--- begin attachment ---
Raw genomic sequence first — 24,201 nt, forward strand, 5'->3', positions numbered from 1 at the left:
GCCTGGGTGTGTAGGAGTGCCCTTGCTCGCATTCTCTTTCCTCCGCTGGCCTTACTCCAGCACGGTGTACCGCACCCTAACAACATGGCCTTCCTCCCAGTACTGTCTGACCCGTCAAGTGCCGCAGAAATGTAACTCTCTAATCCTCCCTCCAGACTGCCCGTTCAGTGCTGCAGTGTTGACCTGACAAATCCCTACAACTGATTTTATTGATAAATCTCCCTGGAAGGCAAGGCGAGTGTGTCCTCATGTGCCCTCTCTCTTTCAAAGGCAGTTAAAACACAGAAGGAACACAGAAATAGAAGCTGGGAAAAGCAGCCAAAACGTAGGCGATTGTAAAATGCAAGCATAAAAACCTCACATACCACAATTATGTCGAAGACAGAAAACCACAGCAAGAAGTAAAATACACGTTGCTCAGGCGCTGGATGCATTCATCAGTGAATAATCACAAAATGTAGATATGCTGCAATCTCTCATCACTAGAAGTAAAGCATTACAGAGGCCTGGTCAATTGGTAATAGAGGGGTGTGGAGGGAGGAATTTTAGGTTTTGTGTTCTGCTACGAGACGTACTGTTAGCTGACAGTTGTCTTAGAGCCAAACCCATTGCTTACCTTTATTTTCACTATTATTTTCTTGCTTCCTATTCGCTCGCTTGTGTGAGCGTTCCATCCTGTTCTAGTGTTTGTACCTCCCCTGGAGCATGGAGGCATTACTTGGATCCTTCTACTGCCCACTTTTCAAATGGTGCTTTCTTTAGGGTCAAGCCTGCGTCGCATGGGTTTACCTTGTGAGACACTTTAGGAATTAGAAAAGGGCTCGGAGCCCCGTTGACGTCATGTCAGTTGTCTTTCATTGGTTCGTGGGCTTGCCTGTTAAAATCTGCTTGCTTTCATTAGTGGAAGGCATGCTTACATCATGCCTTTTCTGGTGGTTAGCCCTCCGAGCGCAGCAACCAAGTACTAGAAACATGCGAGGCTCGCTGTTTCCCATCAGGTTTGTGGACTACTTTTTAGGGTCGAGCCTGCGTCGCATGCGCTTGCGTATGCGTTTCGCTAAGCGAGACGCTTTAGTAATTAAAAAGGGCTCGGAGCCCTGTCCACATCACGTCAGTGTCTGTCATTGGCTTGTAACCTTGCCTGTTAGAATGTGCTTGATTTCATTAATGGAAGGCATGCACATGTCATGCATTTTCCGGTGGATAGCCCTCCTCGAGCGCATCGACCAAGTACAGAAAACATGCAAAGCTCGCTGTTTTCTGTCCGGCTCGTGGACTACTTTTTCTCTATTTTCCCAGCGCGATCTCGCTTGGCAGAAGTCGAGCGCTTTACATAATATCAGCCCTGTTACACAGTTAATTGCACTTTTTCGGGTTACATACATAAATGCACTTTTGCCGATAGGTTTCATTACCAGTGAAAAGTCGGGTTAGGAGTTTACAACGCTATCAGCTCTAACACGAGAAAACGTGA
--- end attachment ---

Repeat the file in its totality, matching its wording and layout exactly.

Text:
Raw genomic sequence first — 24,201 nt, forward strand, 5'->3', positions numbered from 1 at the left:
GCCTGGGTGTGTAGGAGTGCCCTTGCTCGCATTCTCTTTCCTCCGCTGGCCTTACTCCAGCACGGTGTACCGCACCCTAACAACATGGCCTTCCTCCCAGTACTGTCTGACCCGTCAAGTGCCGCAGAAATGTAACTCTCTAATCCTCCCTCCAGACTGCCCGTTCAGTGCTGCAGTGTTGACCTGACAAATCCCTACAACTGATTTTATTGATAAATCTCCCTGGAAGGCAAGGCGAGTGTGTCCTCATGTGCCCTCTCTCTTTCAAAGGCAGTTAAAACACAGAAGGAACACAGAAATAGAAGCTGGGAAAAGCAGCCAAAACGTAGGCGATTGTAAAATGCAAGCATAAAAACCTCACATACCACAATTATGTCGAAGACAGAAAACCACAGCAAGAAGTAAAATACACGTTGCTCAGGCGCTGGATGCATTCATCAGTGAATAATCACAAAATGTAGATATGCTGCAATCTCTCATCACTAGAAGTAAAGCATTACAGAGGCCTGGTCAATTGGTAATAGAGGGGTGTGGAGGGAGGAATTTTAGGTTTTGTGTTCTGCTACGAGACGTACTGTTAGCTGACAGTTGTCTTAGAGCCAAACCCATTGCTTACCTTTATTTTCACTATTATTTTCTTGCTTCCTATTCGCTCGCTTGTGTGAGCGTTCCATCCTGTTCTAGTGTTTGTACCTCCCCTGGAGCATGGAGGCATTACTTGGATCCTTCTACTGCCCACTTTTCAAATGGTGCTTTCTTTAGGGTCAAGCCTGCGTCGCATGGGTTTACCTTGTGAGACACTTTAGGAATTAGAAAAGGGCTCGGAGCCCCGTTGACGTCATGTCAGTTGTCTTTCATTGGTTCGTGGGCTTGCCTGTTAAAATCTGCTTGCTTTCATTAGTGGAAGGCATGCTTACATCATGCCTTTTCTGGTGGTTAGCCCTCCGAGCGCAGCAACCAAGTACTAGAAACATGCGAGGCTCGCTGTTTCCCATCAGGTTTGTGGACTACTTTTTAGGGTCGAGCCTGCGTCGCATGCGCTTGCGTATGCGTTTCGCTAAGCGAGACGCTTTAGTAATTAAAAAGGGCTCGGAGCCCTGTCCACATCACGTCAGTGTCTGTCATTGGCTTGTAACCTTGCCTGTTAGAATGTGCTTGATTTCATTAATGGAAGGCATGCACATGTCATGCATTTTCCGGTGGATAGCCCTCCTCGAGCGCATCGACCAAGTACAGAAAACATGCAAAGCTCGCTGTTTTCTGTCCGGCTCGTGGACTACTTTTTCTCTATTTTCCCAGCGCGATCTCGCTTGGCAGAAGTCGAGCGCTTTACATAATATCAGCCCTGTTACACAGTTAATTGCACTTTTTCGGGTTACATACATAAATGCACTTTTGCCGATAGGTTTCATTACCAGTGAAAAGTCGGGTTAGGAGTTTACAACGCTATCAGCTCTAACACGAGAAAACGTGA